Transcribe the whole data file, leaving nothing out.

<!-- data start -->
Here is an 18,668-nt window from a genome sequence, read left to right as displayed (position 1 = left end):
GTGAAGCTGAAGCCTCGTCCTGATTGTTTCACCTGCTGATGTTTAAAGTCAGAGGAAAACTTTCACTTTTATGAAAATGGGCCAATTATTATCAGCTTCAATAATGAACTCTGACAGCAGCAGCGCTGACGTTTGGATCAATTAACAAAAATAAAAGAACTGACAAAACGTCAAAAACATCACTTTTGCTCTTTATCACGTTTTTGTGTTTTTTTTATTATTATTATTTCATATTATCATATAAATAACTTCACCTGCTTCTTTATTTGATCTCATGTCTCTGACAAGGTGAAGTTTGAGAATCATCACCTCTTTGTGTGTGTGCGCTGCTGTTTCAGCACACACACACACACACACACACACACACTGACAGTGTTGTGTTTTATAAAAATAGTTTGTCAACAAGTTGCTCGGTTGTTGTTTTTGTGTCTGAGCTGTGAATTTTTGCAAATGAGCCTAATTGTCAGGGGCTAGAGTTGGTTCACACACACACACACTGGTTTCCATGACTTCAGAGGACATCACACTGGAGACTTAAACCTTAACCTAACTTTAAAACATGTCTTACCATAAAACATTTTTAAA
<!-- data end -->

Here is an 18,668-nt window from a genome sequence, read left to right as displayed (position 1 = left end):
GTGAAGCTGAAGCCTCGTCCTGATTGTTTCACCTGCTGATGTTTAAAGTCAGAGGAAAACTTTCACTTTTATGAAAATGGGCCAATTATTATCAGCTTCAATAATGAACTCTGACAGCAGCAGCGCTGACGTTTGGATCAATTAACAAAAATAAAAGAACTGACAAAACGTCAAAAACATCACTTTTGCTCTTTATCACGTTTTTGTGTTTTTTTTATTATTATTATTTCATATTATCATATAAATAACTTCACCTGCTTCTTTATTTGATCTCATGTCTCTGACAAGGTGAAGTTTGAGAATCATCACCTCTTTGTGTGTGTGCGCTGCTGTTTCAGCACACACACACACACACACACACACACACTGACAGTGTTGTGTTTTATAAAAATAGTTTGTCAACAAGTTGCTCGGTTGTTGTTTTTGTGTCTGAGCTGTGAATTTTTGCAAATGAGCCTAATTGTCAGGGGCTAGAGTTGGTTCACACACACACACACTGGTTTCCATGACTTCAGAGGACATCACACTGGAGACTTAAACCTTAACCTAACTTTAAAACATGTCTTACCATAAAACATTTTTAAA